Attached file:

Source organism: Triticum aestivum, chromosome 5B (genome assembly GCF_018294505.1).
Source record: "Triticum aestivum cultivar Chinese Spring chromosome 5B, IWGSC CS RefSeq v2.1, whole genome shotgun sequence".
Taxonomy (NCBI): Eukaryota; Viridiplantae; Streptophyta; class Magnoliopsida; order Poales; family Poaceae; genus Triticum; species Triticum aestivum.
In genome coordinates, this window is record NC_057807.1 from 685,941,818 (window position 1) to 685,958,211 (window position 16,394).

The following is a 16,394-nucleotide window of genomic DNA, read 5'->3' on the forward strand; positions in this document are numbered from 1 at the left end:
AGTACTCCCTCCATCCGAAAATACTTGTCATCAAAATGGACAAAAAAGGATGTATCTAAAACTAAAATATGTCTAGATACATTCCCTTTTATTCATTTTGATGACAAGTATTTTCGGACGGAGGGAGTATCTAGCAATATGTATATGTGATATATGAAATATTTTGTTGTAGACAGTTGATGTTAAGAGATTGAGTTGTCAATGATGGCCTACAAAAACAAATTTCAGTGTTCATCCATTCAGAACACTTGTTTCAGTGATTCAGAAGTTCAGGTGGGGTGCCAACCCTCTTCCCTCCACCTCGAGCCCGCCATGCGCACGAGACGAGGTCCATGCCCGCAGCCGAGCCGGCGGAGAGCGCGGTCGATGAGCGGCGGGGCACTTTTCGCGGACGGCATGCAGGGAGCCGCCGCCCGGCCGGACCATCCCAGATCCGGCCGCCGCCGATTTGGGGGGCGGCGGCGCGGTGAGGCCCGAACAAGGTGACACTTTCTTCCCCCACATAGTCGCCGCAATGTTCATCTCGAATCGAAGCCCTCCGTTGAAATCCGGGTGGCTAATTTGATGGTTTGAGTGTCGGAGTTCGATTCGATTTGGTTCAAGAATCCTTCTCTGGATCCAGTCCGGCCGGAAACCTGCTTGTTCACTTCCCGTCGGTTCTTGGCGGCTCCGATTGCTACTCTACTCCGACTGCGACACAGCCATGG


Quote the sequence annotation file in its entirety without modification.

Source organism: Triticum aestivum, chromosome 5B (genome assembly GCF_018294505.1).
Source record: "Triticum aestivum cultivar Chinese Spring chromosome 5B, IWGSC CS RefSeq v2.1, whole genome shotgun sequence".
Taxonomy (NCBI): Eukaryota; Viridiplantae; Streptophyta; class Magnoliopsida; order Poales; family Poaceae; genus Triticum; species Triticum aestivum.
In genome coordinates, this window is record NC_057807.1 from 685,941,818 (window position 1) to 685,958,211 (window position 16,394).

The following is a 16,394-nucleotide window of genomic DNA, read 5'->3' on the forward strand; positions in this document are numbered from 1 at the left end:
AGTACTCCCTCCATCCGAAAATACTTGTCATCAAAATGGACAAAAAAGGATGTATCTAAAACTAAAATATGTCTAGATACATTCCCTTTTATTCATTTTGATGACAAGTATTTTCGGACGGAGGGAGTATCTAGCAATATGTATATGTGATATATGAAATATTTTGTTGTAGACAGTTGATGTTAAGAGATTGAGTTGTCAATGATGGCCTACAAAAACAAATTTCAGTGTTCATCCATTCAGAACACTTGTTTCAGTGATTCAGAAGTTCAGGTGGGGTGCCAACCCTCTTCCCTCCACCTCGAGCCCGCCATGCGCACGAGACGAGGTCCATGCCCGCAGCCGAGCCGGCGGAGAGCGCGGTCGATGAGCGGCGGGGCACTTTTCGCGGACGGCATGCAGGGAGCCGCCGCCCGGCCGGACCATCCCAGATCCGGCCGCCGCCGATTTGGGGGGCGGCGGCGCGGTGAGGCCCGAACAAGGTGACACTTTCTTCCCCCACATAGTCGCCGCAATGTTCATCTCGAATCGAAGCCCTCCGTTGAAATCCGGGTGGCTAATTTGATGGTTTGAGTGTCGGAGTTCGATTCGATTTGGTTCAAGAATCCTTCTCTGGATCCAGTCCGGCCGGAAACCTGCTTGTTCACTTCCCGTCGGTTCTTGGCGGCTCCGATTGCTACTCTACTCCGACTGCGACACAGCCATGG